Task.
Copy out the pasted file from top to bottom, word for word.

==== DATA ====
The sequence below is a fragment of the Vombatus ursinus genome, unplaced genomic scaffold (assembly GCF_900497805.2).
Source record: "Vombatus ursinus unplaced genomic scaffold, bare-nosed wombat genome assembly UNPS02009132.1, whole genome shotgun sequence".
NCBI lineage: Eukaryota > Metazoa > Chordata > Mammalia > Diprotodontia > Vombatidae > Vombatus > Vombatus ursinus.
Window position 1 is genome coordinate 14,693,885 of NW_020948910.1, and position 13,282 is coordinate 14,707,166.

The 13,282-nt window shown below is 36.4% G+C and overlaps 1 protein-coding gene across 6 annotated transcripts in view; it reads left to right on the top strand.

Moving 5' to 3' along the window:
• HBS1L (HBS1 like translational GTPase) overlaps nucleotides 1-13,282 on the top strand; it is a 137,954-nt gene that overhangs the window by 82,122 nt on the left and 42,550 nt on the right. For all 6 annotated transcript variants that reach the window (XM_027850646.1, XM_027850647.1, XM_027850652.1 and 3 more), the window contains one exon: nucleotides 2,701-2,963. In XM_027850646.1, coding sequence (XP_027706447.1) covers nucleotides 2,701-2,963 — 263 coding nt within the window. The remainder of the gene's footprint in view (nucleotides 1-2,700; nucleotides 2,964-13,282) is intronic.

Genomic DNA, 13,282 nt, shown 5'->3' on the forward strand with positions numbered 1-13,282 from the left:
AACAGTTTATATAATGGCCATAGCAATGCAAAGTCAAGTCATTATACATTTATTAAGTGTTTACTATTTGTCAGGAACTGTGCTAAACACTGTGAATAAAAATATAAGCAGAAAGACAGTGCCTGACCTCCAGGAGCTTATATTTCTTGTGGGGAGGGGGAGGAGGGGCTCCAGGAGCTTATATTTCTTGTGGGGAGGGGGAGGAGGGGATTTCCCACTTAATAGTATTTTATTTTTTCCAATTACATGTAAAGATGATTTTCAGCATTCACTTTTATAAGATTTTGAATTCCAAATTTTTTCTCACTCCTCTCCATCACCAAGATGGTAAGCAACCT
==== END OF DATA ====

The sequence below is a fragment of the Vombatus ursinus genome, unplaced genomic scaffold (assembly GCF_900497805.2).
Source record: "Vombatus ursinus unplaced genomic scaffold, bare-nosed wombat genome assembly UNPS02009132.1, whole genome shotgun sequence".
NCBI lineage: Eukaryota > Metazoa > Chordata > Mammalia > Diprotodontia > Vombatidae > Vombatus > Vombatus ursinus.
Window position 1 is genome coordinate 14,693,885 of NW_020948910.1, and position 13,282 is coordinate 14,707,166.

The 13,282-nt window shown below is 36.4% G+C and overlaps 1 protein-coding gene across 6 annotated transcripts in view; it reads left to right on the top strand.

Moving 5' to 3' along the window:
• HBS1L (HBS1 like translational GTPase) overlaps nucleotides 1-13,282 on the top strand; it is a 137,954-nt gene that overhangs the window by 82,122 nt on the left and 42,550 nt on the right. For all 6 annotated transcript variants that reach the window (XM_027850646.1, XM_027850647.1, XM_027850652.1 and 3 more), the window contains one exon: nucleotides 2,701-2,963. In XM_027850646.1, coding sequence (XP_027706447.1) covers nucleotides 2,701-2,963 — 263 coding nt within the window. The remainder of the gene's footprint in view (nucleotides 1-2,700; nucleotides 2,964-13,282) is intronic.

Genomic DNA, 13,282 nt, shown 5'->3' on the forward strand with positions numbered 1-13,282 from the left:
AACAGTTTATATAATGGCCATAGCAATGCAAAGTCAAGTCATTATACATTTATTAAGTGTTTACTATTTGTCAGGAACTGTGCTAAACACTGTGAATAAAAATATAAGCAGAAAGACAGTGCCTGACCTCCAGGAGCTTATATTTCTTGTGGGGAGGGGGAGGAGGGGCTCCAGGAGCTTATATTTCTTGTGGGGAGGGGGAGGAGGGGATTTCCCACTTAATAGTATTTTATTTTTTCCAATTACATGTAAAGATGATTTTCAGCATTCACTTTTATAAGATTTTGAATTCCAAATTTTTTCTCACTCCTCTCCATCACCAAGATGGTAAGCAACCT